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Remembering Cardinal Foley: Be instruments of God's love, truth and grace

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VATICAN CITY — Dec. 11 marked the 10th anniversary of the death of Cardinal John Patrick Foley, who headed the Pontifical Council for Social Communications for 23 years.

St. John Paul II called him to Rome in 1984 to take over leadership of the communication department. He held that position until 2007, when Pope Benedict XVI appointed him grand master of the Equestrian Order of the Holy Sepulchre of Jerusalem, making him a cardinal later that year.

After reaching the age limit for retirement, in 2011 he returned to his native Philadelphia in the United States where he died Dec. 11 after a battle with leukemia. Then-Archbishop Timothy M. Dolan of New York gave the homily at his funeral at Philadelphia's Cathedral Basilica of SS. Peter and Paul. There Cardinal Foley's tomb lies in the cathedral crypt.

Cardinal Foley is fondly remembered by those whom he met during his time of service at the Holy See. Many recall his great kindness as a caring priest, his deep spirituality, his integrity, his humor, but especially his competence as a professional journalist. Journalists working for Catholic and secular media knew him as their friend, someone who understood their work, appreciated their challenges, and tried to meet their deadlines when asked for interviews or comments.

One of the lasting legacies of Cardinal Foley's ministry and pastoral work in communications is the enthusiasm he had during his encounters with journalists of all types during his travels or in Rome for meetings and conferences. He was a great advocate for church outreach through the media, recognizing back then its critical importance in ways that are a given today. He inspired thousands with his encouragement, passion and respect for their work, calling them always to the highest standards of journalism.

His final meeting with journalists, just six months before he died, took place in Pittsburgh at the 2011 annual Catholic Media Convention. He was too weak at that point to stand and gave his address seated, but with humor and candor, lacing his prepared text with inspirational stories that made people smile.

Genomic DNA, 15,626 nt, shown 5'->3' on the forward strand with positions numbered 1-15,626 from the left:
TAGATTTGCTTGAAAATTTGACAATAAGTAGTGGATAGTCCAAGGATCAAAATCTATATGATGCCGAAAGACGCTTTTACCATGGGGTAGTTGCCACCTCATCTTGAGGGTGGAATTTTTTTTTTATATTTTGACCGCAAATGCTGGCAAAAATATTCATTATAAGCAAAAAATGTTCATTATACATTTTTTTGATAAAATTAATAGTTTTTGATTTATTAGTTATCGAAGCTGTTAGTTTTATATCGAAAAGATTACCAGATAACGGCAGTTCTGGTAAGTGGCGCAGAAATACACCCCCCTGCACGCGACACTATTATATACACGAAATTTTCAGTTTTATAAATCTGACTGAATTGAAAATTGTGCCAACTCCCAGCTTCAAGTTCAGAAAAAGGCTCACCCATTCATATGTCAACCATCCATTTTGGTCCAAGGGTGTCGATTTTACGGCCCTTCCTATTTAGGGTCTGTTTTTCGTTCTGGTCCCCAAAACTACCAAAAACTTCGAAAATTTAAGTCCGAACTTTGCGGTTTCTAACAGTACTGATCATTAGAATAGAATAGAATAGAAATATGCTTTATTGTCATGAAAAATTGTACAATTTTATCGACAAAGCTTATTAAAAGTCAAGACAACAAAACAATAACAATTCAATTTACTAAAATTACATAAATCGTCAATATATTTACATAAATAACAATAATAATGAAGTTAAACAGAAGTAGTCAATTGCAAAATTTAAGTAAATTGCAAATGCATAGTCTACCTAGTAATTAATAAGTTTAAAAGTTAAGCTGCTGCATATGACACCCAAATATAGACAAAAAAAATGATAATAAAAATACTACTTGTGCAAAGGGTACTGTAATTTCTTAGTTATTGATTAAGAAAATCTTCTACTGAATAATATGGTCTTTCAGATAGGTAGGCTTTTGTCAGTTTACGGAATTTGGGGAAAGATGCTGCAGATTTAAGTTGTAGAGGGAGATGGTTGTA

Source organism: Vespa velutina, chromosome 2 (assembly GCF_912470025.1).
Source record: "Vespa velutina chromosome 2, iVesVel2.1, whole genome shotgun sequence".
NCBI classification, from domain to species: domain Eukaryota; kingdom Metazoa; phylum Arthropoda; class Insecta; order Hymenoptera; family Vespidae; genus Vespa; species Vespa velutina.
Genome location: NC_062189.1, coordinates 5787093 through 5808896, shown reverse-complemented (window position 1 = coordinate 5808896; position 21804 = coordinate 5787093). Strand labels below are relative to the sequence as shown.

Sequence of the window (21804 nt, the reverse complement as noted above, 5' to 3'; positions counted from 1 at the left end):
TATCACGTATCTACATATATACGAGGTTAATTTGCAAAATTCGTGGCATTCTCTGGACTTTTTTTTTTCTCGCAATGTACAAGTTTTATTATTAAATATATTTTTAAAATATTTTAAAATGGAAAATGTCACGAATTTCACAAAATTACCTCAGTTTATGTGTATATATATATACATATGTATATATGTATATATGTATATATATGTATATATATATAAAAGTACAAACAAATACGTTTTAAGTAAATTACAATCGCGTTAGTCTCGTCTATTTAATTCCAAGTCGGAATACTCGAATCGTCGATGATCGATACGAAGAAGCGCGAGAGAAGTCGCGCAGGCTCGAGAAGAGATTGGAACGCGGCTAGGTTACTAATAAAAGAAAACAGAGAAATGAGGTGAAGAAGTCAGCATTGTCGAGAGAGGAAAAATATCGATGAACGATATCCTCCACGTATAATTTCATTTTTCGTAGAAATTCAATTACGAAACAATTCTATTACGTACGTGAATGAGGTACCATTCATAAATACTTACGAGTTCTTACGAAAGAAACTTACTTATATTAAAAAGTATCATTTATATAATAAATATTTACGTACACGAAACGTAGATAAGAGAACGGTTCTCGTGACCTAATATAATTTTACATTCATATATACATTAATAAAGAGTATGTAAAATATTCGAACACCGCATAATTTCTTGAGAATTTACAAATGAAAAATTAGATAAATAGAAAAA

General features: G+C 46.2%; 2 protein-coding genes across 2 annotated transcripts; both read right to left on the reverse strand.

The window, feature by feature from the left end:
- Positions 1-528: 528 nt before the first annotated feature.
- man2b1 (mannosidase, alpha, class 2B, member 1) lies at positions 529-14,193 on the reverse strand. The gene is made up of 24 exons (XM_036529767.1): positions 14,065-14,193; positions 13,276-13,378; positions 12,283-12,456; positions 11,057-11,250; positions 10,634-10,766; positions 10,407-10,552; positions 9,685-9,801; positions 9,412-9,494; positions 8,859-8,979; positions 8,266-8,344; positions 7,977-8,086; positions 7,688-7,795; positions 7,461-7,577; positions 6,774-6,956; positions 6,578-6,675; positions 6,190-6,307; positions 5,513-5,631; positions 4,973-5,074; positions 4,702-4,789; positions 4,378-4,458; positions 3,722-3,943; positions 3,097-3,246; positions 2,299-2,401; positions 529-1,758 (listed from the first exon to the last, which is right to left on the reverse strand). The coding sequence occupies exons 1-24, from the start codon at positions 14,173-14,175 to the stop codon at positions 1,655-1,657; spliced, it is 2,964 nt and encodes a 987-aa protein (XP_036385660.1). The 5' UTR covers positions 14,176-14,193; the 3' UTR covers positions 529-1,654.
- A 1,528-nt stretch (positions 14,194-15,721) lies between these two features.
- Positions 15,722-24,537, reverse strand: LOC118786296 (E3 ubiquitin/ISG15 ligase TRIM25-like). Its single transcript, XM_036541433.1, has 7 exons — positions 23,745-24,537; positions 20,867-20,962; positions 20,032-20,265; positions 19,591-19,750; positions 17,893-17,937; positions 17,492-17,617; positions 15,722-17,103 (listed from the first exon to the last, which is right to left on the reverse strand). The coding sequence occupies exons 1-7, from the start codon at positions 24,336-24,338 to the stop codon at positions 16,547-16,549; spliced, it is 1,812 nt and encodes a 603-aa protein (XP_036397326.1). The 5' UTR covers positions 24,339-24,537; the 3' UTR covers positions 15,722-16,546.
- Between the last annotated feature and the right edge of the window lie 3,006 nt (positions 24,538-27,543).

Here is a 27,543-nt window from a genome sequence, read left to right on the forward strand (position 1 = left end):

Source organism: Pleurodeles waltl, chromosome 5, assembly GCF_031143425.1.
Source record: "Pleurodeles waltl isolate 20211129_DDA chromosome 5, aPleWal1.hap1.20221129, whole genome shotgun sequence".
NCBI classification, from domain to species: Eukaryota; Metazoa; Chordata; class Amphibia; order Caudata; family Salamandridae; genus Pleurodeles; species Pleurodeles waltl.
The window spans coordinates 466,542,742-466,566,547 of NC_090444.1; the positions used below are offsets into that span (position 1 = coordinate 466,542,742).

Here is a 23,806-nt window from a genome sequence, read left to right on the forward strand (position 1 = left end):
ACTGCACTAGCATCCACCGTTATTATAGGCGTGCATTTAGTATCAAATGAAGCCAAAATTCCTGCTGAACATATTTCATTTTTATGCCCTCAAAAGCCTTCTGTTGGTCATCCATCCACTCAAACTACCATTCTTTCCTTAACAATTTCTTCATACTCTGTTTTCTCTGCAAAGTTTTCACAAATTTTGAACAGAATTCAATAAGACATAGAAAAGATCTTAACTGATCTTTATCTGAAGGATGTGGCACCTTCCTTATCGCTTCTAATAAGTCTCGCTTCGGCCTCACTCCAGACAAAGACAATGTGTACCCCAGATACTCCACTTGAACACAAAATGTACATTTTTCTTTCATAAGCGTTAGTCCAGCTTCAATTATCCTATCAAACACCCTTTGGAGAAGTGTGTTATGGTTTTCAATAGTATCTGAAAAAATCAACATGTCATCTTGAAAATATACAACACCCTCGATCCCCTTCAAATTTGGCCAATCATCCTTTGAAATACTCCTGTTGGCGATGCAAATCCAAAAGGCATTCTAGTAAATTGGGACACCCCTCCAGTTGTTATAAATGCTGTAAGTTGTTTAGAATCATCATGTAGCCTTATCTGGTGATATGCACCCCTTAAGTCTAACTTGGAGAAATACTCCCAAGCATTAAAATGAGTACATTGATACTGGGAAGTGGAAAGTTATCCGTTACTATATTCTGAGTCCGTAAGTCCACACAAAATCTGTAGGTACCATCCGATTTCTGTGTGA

In his talk, almost as if it were his last testament, he encouraged those present to consider their work as sacred, a very important calling to truth and respect, saying: "You all have a special bond with the people to whom you communicate. You owe them respect. You should treat them with dignity. You should challenge them to goodness. You have a great opportunity to influence the lives of others. They look up to you. They look to you for information, for formation, for inspiration. Please never fail to give them these types of encouragement ... this sacred bond which should exist between you and your listeners and your viewers."

He concluded, "Thank you for all that you have done for the church and our Catholic people. May you continue to be instruments of God's love, of God's truth and of God's grace in a world that surely needs them all. Thank you, God bless you."

During that gathering, Cardinal Foley paid tribute in a special way to Catholic News Service, founded by the U.S. bishops in 1920 and based at the U.S. Conference of Catholic Bishops in Washington. CNS Rome bureau chief Cindy Wooden knew Cardinal Foley for over two decades and recalls the influence and inspiration Cardinal Foley had on journalists such as herself.

"Cardinal Foley was kind, honest, told jokes that would make you groan, but he was always a priest. He was always concerned with people before anything else. So, if you went to see him for an interview, first, he asked about you and your family and what was going on in your life," she said.

It was that humanity that Cardinal Foley showed, his respect for each person he met that everyone remembers. At the same time, he was serious about journalism as a calling that required professionalism, honesty and commitment.

"He embraced journalism as a noble profession," Wooden continued, "one meant to inform people, even if the news was bad. The story was never about him or his opinion, or his preferences. It was about the truth and about the people involved. So that respect that he would show to anybody who showed up to talk to him, that concern that came through in the stories he wrote and the kind of journalism he advocated as well."

The world today is marked by even deeper divisions and polarization, reflected in today's media.

"I think Cardinal Foley's vision of what journalism is and what specifically Catholic journalism should be is something that ... professional communicators always have to keep going back to, asking themselves, why they are writing the story they are writing, who does it help, who does it inform, what kind of community does it build," Wooden reflected.

Too often today negative or sensational coverage of events can dominate.

"Bad news is still news, and the cardinal knew that, but he was never vindictive. And he took no delight in the bad news stories," Wooden said. "And I think if we reflected a little more carefully once in a while, we would be on much more solid ground."

© Arlington Catholic Herald 2021